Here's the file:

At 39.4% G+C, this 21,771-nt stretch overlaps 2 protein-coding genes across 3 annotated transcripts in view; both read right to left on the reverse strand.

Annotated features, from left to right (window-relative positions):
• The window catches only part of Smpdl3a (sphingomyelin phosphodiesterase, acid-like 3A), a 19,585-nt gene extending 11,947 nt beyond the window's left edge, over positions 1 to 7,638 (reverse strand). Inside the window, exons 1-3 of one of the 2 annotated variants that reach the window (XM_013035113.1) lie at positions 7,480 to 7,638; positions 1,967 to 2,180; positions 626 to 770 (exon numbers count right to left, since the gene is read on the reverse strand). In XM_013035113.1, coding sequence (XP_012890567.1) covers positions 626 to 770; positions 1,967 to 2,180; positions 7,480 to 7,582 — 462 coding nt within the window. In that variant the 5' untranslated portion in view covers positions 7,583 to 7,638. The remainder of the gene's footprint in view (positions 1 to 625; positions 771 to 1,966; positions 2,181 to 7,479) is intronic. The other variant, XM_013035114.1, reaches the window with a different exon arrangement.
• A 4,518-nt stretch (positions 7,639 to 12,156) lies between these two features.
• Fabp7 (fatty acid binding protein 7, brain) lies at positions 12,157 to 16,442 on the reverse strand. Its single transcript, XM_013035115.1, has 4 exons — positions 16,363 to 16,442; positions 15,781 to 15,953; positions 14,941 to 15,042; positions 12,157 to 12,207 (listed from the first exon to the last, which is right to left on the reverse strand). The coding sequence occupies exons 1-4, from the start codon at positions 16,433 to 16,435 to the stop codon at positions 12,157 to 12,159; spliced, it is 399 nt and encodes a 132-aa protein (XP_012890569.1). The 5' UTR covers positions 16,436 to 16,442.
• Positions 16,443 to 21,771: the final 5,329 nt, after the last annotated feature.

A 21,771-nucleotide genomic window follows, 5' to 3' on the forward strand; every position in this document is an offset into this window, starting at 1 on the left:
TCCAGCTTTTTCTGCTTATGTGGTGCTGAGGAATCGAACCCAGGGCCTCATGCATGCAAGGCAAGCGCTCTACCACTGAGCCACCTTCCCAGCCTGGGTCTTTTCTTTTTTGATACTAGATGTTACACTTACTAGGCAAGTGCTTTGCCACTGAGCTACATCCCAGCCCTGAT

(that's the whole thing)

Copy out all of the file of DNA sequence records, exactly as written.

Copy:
At 39.4% G+C, this 21,771-nt stretch overlaps 2 protein-coding genes across 3 annotated transcripts in view; both read right to left on the reverse strand.

Annotated features, from left to right (window-relative positions):
• The window catches only part of Smpdl3a (sphingomyelin phosphodiesterase, acid-like 3A), a 19,585-nt gene extending 11,947 nt beyond the window's left edge, over positions 1 to 7,638 (reverse strand). Inside the window, exons 1-3 of one of the 2 annotated variants that reach the window (XM_013035113.1) lie at positions 7,480 to 7,638; positions 1,967 to 2,180; positions 626 to 770 (exon numbers count right to left, since the gene is read on the reverse strand). In XM_013035113.1, coding sequence (XP_012890567.1) covers positions 626 to 770; positions 1,967 to 2,180; positions 7,480 to 7,582 — 462 coding nt within the window. In that variant the 5' untranslated portion in view covers positions 7,583 to 7,638. The remainder of the gene's footprint in view (positions 1 to 625; positions 771 to 1,966; positions 2,181 to 7,479) is intronic. The other variant, XM_013035114.1, reaches the window with a different exon arrangement.
• A 4,518-nt stretch (positions 7,639 to 12,156) lies between these two features.
• Fabp7 (fatty acid binding protein 7, brain) lies at positions 12,157 to 16,442 on the reverse strand. Its single transcript, XM_013035115.1, has 4 exons — positions 16,363 to 16,442; positions 15,781 to 15,953; positions 14,941 to 15,042; positions 12,157 to 12,207 (listed from the first exon to the last, which is right to left on the reverse strand). The coding sequence occupies exons 1-4, from the start codon at positions 16,433 to 16,435 to the stop codon at positions 12,157 to 12,159; spliced, it is 399 nt and encodes a 132-aa protein (XP_012890569.1). The 5' UTR covers positions 16,436 to 16,442.
• Positions 16,443 to 21,771: the final 5,329 nt, after the last annotated feature.

A 21,771-nucleotide genomic window follows, 5' to 3' on the forward strand; every position in this document is an offset into this window, starting at 1 on the left:
TCCAGCTTTTTCTGCTTATGTGGTGCTGAGGAATCGAACCCAGGGCCTCATGCATGCAAGGCAAGCGCTCTACCACTGAGCCACCTTCCCAGCCTGGGTCTTTTCTTTTTTGATACTAGATGTTACACTTACTAGGCAAGTGCTTTGCCACTGAGCTACATCCCAGCCCTGAT